Olympic canoeist to face trial for Extinction Rebellion protests
Etienne Stott – who won gold in his event at the London 2012 games – was arrested on Waterloo Bridge in April.
An Olympic gold medal-winning canoeist is due to appear in court charged with public order offences for his involvement with the Extinction Rebellion climate protests.
Etienne Stott, 40, was arrested on Waterloo Bridge in April last year with other protesters after they refused to comply with police orders to leave.
Stott won the slalom event with his partner Tim Baillie at the London 2012 Olympic Games and was awarded an MBE for services to canoeing the following year.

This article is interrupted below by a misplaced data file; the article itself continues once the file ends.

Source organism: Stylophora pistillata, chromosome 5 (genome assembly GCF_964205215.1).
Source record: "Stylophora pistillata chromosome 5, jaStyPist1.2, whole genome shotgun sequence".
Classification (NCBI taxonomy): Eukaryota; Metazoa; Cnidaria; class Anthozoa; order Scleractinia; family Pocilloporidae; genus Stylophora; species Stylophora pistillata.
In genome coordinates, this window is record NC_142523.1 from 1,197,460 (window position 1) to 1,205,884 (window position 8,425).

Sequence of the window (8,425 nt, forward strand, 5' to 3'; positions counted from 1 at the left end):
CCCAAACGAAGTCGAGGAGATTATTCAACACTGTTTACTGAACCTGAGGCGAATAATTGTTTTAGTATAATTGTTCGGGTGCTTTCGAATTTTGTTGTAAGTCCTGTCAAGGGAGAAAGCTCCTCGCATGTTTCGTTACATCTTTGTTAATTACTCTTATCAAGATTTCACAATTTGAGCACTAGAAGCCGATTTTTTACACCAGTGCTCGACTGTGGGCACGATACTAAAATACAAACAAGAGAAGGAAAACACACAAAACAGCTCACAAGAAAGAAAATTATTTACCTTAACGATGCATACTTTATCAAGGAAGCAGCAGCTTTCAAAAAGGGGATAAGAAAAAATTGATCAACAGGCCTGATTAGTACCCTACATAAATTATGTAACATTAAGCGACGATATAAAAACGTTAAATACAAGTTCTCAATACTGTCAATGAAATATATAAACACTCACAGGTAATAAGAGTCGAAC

He retired from the sport in 2016.
He denied one count of breaching a Section 14 Notice of the Public Order Act 1986 – a law that gives police power to impose restrictions at a static protest, including ordering them to leave the area – at a hearing last summer.
The Met had ordered protesters to move to another protest site at nearby Marble Arch.
A spokeswoman for Extinction Rebellion said: “Etienne has pleaded not guilty to the charge and will argue his actions were justified given the terrifying urgency of the climate and ecological emergency, and the UK Government’s failure to act.”
Stott will face trial at City of London Magistrates Court on Tuesday.
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